8 years ago

Volume 11 Issue 5 - February 2006

  • Text
  • Toronto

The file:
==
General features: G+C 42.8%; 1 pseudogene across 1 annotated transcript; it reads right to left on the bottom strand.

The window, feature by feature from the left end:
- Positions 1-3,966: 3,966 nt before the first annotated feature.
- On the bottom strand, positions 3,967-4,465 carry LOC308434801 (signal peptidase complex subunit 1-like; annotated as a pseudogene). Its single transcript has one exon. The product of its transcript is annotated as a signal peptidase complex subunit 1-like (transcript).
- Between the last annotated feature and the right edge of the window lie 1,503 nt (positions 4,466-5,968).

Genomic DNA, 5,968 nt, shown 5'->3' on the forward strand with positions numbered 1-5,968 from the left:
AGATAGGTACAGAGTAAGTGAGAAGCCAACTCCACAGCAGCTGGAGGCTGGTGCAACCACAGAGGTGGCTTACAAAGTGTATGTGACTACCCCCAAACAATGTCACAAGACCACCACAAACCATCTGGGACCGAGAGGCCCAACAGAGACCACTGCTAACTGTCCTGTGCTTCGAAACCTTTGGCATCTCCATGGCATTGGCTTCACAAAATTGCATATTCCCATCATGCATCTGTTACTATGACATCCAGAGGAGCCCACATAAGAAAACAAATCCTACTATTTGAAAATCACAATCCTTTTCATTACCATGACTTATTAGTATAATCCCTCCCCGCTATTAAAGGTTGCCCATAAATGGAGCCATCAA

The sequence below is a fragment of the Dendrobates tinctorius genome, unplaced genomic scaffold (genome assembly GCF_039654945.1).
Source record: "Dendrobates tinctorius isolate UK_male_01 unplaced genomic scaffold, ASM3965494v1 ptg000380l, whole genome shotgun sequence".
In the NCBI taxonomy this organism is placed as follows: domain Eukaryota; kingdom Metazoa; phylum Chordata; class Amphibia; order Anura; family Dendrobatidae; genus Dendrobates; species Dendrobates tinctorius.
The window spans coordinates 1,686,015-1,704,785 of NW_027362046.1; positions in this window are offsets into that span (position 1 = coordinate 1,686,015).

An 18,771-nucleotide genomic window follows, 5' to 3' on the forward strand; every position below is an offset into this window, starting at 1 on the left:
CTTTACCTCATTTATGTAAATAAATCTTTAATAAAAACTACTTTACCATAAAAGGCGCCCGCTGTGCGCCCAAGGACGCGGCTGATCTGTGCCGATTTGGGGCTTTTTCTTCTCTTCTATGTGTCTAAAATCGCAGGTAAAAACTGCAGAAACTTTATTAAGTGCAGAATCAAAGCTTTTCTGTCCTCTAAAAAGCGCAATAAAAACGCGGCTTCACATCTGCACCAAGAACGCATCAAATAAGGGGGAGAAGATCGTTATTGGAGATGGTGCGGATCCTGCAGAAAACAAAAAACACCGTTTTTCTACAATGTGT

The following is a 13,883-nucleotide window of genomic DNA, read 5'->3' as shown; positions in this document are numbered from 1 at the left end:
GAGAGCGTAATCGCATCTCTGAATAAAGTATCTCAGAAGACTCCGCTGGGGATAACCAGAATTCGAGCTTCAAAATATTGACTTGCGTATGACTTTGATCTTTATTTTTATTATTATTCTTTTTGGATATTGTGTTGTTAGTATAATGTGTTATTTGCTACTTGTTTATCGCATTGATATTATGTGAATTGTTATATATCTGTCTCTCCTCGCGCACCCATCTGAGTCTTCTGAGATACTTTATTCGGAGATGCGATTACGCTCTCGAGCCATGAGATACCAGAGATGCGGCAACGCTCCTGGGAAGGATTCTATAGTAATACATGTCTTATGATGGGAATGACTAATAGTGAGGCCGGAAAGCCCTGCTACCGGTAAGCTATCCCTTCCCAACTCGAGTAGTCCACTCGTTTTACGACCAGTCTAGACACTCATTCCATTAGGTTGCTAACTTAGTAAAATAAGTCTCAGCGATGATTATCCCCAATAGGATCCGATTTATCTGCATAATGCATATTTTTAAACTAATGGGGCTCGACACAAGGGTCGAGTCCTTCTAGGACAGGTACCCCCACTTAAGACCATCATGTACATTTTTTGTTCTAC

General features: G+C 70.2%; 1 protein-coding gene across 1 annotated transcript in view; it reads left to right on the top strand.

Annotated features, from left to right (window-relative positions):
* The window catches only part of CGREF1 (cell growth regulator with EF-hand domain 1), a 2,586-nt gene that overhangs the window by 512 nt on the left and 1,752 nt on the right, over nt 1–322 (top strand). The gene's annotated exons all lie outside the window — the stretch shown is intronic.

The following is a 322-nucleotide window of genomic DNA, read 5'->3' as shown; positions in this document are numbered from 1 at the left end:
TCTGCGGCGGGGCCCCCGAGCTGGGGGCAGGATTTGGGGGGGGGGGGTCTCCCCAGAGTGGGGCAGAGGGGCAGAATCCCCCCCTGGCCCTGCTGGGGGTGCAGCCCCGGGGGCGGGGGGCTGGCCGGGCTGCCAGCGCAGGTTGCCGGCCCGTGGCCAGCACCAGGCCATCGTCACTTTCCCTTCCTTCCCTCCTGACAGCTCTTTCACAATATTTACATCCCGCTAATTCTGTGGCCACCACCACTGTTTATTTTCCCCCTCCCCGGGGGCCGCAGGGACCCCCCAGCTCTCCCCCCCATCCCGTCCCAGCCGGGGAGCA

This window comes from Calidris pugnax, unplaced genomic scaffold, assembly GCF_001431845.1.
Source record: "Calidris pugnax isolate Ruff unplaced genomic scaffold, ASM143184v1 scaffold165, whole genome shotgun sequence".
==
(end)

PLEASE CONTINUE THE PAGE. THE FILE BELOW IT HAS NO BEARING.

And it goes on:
• February
  • Theatre
  • Jazz
  • Arts
  • Symphony
  • Mozart
  • Musical
  • Orchestra
  • Quartet